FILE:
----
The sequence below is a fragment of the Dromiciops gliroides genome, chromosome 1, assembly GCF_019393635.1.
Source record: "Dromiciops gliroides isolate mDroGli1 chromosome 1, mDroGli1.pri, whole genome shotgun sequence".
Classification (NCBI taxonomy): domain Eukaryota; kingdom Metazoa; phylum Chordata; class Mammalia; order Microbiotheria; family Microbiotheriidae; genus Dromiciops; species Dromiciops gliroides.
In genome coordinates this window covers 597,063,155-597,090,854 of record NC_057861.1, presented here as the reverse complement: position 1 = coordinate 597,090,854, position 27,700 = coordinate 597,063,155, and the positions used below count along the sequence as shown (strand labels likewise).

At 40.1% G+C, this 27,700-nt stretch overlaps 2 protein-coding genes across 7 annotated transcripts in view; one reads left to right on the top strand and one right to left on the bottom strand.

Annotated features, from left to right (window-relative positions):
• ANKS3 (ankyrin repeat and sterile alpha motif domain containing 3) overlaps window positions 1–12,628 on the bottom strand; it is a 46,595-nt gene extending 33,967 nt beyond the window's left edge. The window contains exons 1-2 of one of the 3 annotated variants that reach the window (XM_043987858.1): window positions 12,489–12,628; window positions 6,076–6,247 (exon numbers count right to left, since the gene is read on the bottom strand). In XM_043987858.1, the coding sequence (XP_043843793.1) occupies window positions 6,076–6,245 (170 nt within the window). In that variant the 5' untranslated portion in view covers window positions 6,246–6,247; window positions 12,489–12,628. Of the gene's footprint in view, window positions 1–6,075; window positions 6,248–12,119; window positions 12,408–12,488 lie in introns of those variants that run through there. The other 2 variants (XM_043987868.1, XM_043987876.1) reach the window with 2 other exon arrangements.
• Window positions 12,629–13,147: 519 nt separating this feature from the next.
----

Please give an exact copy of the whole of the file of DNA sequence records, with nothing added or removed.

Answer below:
The sequence below is a fragment of the Dromiciops gliroides genome, chromosome 1, assembly GCF_019393635.1.
Source record: "Dromiciops gliroides isolate mDroGli1 chromosome 1, mDroGli1.pri, whole genome shotgun sequence".
Classification (NCBI taxonomy): domain Eukaryota; kingdom Metazoa; phylum Chordata; class Mammalia; order Microbiotheria; family Microbiotheriidae; genus Dromiciops; species Dromiciops gliroides.
In genome coordinates this window covers 597,063,155-597,090,854 of record NC_057861.1, presented here as the reverse complement: position 1 = coordinate 597,090,854, position 27,700 = coordinate 597,063,155, and the positions used below count along the sequence as shown (strand labels likewise).

At 40.1% G+C, this 27,700-nt stretch overlaps 2 protein-coding genes across 7 annotated transcripts in view; one reads left to right on the top strand and one right to left on the bottom strand.

Annotated features, from left to right (window-relative positions):
• ANKS3 (ankyrin repeat and sterile alpha motif domain containing 3) overlaps window positions 1–12,628 on the bottom strand; it is a 46,595-nt gene extending 33,967 nt beyond the window's left edge. The window contains exons 1-2 of one of the 3 annotated variants that reach the window (XM_043987858.1): window positions 12,489–12,628; window positions 6,076–6,247 (exon numbers count right to left, since the gene is read on the bottom strand). In XM_043987858.1, the coding sequence (XP_043843793.1) occupies window positions 6,076–6,245 (170 nt within the window). In that variant the 5' untranslated portion in view covers window positions 6,246–6,247; window positions 12,489–12,628. Of the gene's footprint in view, window positions 1–6,075; window positions 6,248–12,119; window positions 12,408–12,488 lie in introns of those variants that run through there. The other 2 variants (XM_043987868.1, XM_043987876.1) reach the window with 2 other exon arrangements.
• Window positions 12,629–13,147: 519 nt separating this feature from the next.